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  #30  
Old July 2nd, 2010, 2:58 am
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Re: Severus Snape and Muggle Culture

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Ah, AP, you're talking to an Alan-Rickman-as-Col.-Brandon fanatic!!! That IS the most amazing movie. And to see all of those familiar faces. (Now I know what the Hogwarts' staff does during their time off ) (Yeah, I know, it was made about three years before the first HP movie)

OMG, Alan Rickman could read Shakespeare to me in the garden anytime. He could read the stupid phone book, as long as he just talked.

Hugh Laurie was hilarious holding that baby...like he didn't know whether to hold on to it or throw it as far as he could. It's one of my very favorite movies, and, I watch it as often as I can without looking like some kind of nut (which I am, but try to keep it from showing.)
It was one of my comfort films after my last breakup. Another was the 1995 version of Pride & Prejudice, in fact. I'm at the point where I notice Jane's head nodding in slow-motion before Lizzy's and Darcy's dance, which according to Republic of Pemberley is one of the first signs of addiction. S&S is in my top 5 films of all time, due mostly to its aesthetics, music and acting, along with Schindler's List (I wonder how Snape would take that one... would probably flee from its raw emotion and sheer realism), Casablanca (Rick would probably remind him too much of James), Slumdog Millionaire (... I could actually picture Snape liking it very much if he could get past the xenophobia I picture him having), and the Shawshank Redemption (I don't know what he'd think of that one).

About the person who asked why I think he'd like Se7en: there are a few reasons. Between his dressing in black and staying in dungeons, the big reason is that Snape seems to me a man who's more likely to indulge his melancholy than to avoid it. He's too sober and focused to be a drinker and he doesn't seem like an eater, so drowning his sorrows wouldn't be an option. He's not loud or boisterous enough to let it out through having fun with friends, and he's too independent to engage in therapy. I could in theory picture him meditating, but other than that I think he'd have melancholy cultural tastes.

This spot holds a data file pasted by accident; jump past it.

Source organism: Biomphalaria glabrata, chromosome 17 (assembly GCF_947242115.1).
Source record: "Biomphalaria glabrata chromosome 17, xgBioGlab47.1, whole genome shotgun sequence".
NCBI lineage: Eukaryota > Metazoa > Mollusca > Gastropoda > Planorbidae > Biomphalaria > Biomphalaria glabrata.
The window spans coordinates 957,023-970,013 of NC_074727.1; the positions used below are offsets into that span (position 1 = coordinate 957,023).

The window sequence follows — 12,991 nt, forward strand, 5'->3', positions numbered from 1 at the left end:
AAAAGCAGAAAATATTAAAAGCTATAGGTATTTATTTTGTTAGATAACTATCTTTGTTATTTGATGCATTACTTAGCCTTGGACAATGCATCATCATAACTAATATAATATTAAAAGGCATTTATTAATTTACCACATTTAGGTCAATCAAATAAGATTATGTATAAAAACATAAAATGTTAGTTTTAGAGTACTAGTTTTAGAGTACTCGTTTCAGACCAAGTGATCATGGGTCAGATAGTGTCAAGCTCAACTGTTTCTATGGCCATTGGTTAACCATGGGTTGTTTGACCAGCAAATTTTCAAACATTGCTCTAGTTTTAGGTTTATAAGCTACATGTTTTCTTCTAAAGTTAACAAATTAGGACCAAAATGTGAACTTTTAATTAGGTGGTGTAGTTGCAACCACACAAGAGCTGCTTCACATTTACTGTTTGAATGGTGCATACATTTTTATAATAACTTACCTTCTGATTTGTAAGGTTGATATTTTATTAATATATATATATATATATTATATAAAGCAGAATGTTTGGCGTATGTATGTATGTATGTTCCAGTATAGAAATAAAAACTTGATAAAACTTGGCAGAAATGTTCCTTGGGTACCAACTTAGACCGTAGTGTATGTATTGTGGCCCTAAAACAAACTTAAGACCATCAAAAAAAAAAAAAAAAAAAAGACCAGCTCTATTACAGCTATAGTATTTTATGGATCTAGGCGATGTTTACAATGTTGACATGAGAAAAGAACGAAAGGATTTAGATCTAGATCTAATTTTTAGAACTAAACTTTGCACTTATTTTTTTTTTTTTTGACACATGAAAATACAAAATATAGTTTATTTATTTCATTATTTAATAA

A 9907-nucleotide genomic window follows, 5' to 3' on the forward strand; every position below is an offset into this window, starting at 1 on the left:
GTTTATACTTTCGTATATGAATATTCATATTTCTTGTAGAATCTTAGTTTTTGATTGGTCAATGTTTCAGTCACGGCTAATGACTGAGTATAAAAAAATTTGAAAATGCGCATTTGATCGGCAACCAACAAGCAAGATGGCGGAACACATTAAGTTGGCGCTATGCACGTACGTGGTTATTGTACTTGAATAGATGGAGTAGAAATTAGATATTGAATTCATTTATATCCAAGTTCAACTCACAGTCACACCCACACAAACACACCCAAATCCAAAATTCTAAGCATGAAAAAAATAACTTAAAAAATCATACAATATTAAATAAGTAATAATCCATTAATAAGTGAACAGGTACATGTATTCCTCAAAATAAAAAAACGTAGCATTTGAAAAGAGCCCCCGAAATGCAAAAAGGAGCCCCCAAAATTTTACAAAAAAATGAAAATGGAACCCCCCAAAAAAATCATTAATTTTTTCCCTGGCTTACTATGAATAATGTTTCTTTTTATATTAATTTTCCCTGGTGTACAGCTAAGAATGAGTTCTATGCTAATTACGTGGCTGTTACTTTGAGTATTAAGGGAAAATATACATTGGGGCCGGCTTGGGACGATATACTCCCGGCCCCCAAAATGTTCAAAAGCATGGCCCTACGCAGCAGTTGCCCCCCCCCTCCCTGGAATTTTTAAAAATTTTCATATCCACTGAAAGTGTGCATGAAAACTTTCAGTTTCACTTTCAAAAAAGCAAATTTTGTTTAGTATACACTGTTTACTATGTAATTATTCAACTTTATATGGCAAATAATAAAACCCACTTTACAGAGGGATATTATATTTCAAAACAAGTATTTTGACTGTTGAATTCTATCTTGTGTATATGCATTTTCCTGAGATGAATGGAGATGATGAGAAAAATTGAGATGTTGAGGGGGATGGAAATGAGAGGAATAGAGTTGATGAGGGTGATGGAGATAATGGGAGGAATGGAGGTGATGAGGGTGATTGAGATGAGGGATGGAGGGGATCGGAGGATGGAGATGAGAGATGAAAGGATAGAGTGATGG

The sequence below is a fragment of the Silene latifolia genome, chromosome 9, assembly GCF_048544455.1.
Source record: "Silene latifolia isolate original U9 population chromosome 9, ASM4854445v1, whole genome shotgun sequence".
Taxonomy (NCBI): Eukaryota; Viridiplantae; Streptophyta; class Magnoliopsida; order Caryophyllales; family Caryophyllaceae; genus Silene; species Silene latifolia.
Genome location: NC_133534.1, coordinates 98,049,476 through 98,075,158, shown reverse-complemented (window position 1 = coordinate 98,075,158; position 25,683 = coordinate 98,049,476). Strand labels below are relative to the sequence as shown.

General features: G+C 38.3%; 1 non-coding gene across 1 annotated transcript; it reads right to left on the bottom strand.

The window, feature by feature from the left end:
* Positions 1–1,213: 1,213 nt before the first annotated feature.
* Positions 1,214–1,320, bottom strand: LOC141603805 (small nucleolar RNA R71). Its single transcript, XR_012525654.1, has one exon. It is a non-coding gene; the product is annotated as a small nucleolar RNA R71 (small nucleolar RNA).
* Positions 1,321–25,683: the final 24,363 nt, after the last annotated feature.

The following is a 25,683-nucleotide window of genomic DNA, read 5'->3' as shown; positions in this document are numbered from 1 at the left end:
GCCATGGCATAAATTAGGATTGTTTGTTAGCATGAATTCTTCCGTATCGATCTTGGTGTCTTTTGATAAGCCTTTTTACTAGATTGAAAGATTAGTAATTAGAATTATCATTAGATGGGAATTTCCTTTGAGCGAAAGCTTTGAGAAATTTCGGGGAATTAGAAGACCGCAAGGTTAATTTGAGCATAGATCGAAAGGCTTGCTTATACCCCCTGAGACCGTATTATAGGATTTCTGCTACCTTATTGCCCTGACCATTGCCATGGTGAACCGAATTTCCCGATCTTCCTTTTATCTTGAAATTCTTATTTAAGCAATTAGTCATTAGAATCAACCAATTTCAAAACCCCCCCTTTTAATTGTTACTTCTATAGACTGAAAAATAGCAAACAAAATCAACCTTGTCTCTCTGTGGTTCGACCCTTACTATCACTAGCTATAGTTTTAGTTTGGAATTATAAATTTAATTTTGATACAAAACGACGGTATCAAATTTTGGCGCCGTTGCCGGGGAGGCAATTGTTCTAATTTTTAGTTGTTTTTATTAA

Se7en is a movie with a very dark environment, an intense story that involves confronting the very question of evil. It's a crime drama which I think he'd enjoy, and the ending is a massive release. It has a sophisticated range of music and quotations - I can really picture Snape thoroughly enjoying the library scene with Bach's Air in the background, not to mention the morbid quotes from Milton, Dante, etc. I think Snape would also be fascinated with the morally ambiguous questions it asks about sin and what constitutes an innocent person. And I don't really consider Se7en a very nihilist film. On the contrary, the villain in that film is the nihilist, and they spend the film trying to kill him and
Spoiler: show
eventually succeeding - though Brad Pitt's character becomes the sin of Wrath himself
. It's kind of anti-nihilist in a way. I think he'd also consider it fitting that Wrath is the sin that never dies, and that the one it kills is Envy. It's really as if Envy has become Wrath, which is something that I think Snape would enjoy vicariously, since he can't become Wrath himself.